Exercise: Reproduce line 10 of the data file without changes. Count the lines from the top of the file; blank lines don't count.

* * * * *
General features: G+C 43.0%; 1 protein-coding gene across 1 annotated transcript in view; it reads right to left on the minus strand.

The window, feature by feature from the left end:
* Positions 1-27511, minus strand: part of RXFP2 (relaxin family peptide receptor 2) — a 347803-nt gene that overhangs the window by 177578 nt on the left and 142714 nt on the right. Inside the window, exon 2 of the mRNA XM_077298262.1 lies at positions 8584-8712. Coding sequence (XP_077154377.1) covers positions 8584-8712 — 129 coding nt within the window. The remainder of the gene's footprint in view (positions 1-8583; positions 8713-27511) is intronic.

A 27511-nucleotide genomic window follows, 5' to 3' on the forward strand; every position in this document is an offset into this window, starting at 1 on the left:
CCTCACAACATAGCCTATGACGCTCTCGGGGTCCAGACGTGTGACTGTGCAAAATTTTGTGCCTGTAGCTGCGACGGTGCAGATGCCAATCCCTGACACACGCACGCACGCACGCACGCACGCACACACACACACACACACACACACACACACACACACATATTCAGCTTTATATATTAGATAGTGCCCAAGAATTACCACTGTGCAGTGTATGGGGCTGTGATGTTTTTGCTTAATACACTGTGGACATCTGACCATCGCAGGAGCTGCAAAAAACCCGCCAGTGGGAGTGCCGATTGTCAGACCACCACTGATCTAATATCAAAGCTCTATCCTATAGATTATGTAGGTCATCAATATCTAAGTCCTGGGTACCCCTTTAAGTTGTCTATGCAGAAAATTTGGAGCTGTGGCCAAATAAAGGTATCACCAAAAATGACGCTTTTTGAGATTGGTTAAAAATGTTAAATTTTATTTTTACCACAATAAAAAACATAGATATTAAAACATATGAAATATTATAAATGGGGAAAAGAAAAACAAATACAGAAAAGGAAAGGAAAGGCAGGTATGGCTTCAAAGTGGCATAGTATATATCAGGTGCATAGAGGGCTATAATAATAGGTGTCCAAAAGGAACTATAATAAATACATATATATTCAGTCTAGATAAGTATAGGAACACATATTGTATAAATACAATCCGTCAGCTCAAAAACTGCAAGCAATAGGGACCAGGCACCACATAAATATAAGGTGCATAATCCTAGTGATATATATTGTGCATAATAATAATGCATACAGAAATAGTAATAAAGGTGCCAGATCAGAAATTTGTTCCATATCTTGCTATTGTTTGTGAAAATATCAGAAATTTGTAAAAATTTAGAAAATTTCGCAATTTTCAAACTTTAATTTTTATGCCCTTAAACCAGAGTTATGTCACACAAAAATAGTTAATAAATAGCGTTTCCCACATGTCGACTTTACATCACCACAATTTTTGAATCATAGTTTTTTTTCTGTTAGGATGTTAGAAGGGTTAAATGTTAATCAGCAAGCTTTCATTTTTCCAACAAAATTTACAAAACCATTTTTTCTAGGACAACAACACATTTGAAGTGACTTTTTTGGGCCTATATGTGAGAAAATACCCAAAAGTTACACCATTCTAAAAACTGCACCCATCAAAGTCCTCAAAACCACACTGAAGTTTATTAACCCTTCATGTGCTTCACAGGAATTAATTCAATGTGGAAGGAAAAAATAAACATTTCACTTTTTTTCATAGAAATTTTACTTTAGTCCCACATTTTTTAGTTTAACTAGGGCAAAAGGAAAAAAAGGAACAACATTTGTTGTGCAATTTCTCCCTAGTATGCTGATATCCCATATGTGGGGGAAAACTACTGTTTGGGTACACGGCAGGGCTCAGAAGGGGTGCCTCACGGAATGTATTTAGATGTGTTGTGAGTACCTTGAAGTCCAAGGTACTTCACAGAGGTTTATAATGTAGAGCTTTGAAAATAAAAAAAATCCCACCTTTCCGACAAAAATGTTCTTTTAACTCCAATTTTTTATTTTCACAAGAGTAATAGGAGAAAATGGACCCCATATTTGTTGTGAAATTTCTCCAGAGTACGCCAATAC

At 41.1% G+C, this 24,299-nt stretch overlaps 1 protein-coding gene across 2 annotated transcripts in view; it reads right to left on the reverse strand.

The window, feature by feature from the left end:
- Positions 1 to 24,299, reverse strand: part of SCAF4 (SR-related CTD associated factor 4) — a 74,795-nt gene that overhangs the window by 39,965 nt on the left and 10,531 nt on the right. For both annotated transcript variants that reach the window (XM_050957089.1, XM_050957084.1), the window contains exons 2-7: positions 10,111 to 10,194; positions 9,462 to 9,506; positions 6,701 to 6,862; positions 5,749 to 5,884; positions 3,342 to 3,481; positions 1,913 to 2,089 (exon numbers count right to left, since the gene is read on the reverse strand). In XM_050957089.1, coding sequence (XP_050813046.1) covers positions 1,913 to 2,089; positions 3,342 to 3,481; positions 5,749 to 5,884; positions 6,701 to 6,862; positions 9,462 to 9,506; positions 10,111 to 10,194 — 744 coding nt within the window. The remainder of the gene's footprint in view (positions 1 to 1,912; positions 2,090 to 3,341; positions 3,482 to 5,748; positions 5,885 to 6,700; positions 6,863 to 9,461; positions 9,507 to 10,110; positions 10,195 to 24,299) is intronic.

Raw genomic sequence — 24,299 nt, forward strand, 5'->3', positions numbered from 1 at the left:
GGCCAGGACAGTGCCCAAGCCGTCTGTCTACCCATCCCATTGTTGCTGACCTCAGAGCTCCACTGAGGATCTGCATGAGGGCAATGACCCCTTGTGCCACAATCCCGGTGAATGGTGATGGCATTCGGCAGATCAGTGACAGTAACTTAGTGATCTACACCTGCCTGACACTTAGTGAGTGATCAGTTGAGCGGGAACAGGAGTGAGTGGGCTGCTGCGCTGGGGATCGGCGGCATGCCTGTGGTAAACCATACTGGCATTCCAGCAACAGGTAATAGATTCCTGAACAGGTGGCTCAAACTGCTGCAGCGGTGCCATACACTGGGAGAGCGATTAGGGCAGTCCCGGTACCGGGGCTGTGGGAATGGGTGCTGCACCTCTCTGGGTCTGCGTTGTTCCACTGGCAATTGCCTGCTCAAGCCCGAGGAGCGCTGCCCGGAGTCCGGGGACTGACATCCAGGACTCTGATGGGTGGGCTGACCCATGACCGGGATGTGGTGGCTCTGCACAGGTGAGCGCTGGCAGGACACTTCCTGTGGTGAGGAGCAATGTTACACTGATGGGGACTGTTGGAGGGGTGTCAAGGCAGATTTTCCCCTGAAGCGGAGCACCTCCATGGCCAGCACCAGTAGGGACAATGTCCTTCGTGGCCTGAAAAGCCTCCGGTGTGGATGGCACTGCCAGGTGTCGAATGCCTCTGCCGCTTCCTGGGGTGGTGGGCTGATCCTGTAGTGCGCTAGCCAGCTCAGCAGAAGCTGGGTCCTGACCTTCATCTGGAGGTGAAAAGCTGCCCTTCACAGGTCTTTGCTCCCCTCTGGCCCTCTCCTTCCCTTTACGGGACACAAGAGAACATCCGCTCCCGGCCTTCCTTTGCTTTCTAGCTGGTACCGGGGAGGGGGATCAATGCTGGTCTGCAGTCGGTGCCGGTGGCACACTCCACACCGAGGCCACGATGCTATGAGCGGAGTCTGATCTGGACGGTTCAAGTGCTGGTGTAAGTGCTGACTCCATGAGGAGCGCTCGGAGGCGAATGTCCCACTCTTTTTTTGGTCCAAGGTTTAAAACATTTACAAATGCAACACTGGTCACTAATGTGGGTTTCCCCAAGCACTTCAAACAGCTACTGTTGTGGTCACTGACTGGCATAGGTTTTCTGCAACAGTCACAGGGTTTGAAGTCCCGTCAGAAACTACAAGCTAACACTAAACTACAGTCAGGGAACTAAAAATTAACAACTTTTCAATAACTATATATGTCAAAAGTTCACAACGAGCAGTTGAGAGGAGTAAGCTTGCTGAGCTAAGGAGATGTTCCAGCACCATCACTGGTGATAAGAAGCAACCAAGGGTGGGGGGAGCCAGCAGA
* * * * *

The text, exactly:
GGCCAGGACAGTGCCCAAGCCGTCTGTCTACCCATCCCATTGTTGCTGACCTCAGAGCTCCACTGAGGATCTGCATGAGGGCAATGACCCCTTGTGCCACAATCCCGGTGAATGGTGATGGCATTCGGCAGATCAGTGACAGTAACTTAGTGATCTACACCTGCCTGACACTTAGTGAGTGATCAGTTGAGCGGGAACAGGAGTGAGTGGGCTGCTGCGCTGGGGATCGGCGGCATGCCTGTGGTAAACCATACTGGCATTCCAGCAACAGGTAATAGATTCCTGAACAGGTGGCTCAAACTGCTGCAGCGGTGCCATACACTGGGAGAGCGATTAGGGCAGTCCCGGTACCGGGGCTGTGGGAATGGGTGCTGCACCTCTCTGGGTCTGCGTTGTTCCACTGGCAATTGCCTGCTCAAGCCCGAGGAGCGCTGCCCGGAGTCCGGGGACTGACATCCAGGACTCTGATGGGTGGGCTGACCCATGACCGGGATGTGGTGGCTCTGCACAGGTGAGCGCTGGCAGGACACTTCCTGTGGTGAGGAGCAATGTTACACTGATGGGGACTGTTGGAGGGGTGTCAAGGCAGATTTTCCCCTGAAGCGGAGCACCTCCATGGCCAGCACCAGTAGGGACAATGTCCTTCGTGGCCTGAAAAGCCTCCGGTGTGGATGGCACTGCCAGGTGTCGAATGCCTCTGCCGCTTCCTGGGGTGGTGGGCTGATCCTGTAGTGCGCTAGCCAGCTCAGCAGAAGCTGGGTCCTGACCTTCATCTGGAGGTGAAAAGCTGCCCTTCACAGGTCTTTGCTCCCCTCTGGCCCTCTCCTTCCCTTTACGGGACACAAGAGAACATCCGCTCCCGGCCTTCCTTTGCTTTCTAGCTGGTACCGGGGAGGGGGATCAATGCTGGTCTGCAGTCGGTGCCGGTGGCACACTCCACACCGAGGCCACGATGCTATGAGCGGAGTCTGATCTGGACGGTTCAAGTGCTGGTGTAAGTGCTGACTCCATGAGGAGCGCTCGGAGGCGAATGTCCCACTCTTTTTTTGGTCCAAGGTTTAAAACATTTACAAATGCAACACTGGTCACTAATGTGGGTTTCCCCAAGCACTTCAAACAGCTACTGTTGTGGTCACTGACTGGCATAGGTTTTCTGCAACAGTCACAGGGTTTGAAGTCCCGTCAGAAACTACAAGCTAACACTAAACTACAGTCAGGGAACTAAAAATTAACAACTTTTCAATAACTATATATGTCAAAAGTTCACAACGAGCAGTTGAGAGGAGTAAGCTTGCTGAGCTAAGGAGATGTTCCAGCACCATCACTGGTGATAAGAAGCAACCAAGGGTGGGGGGAGCCAGCAGA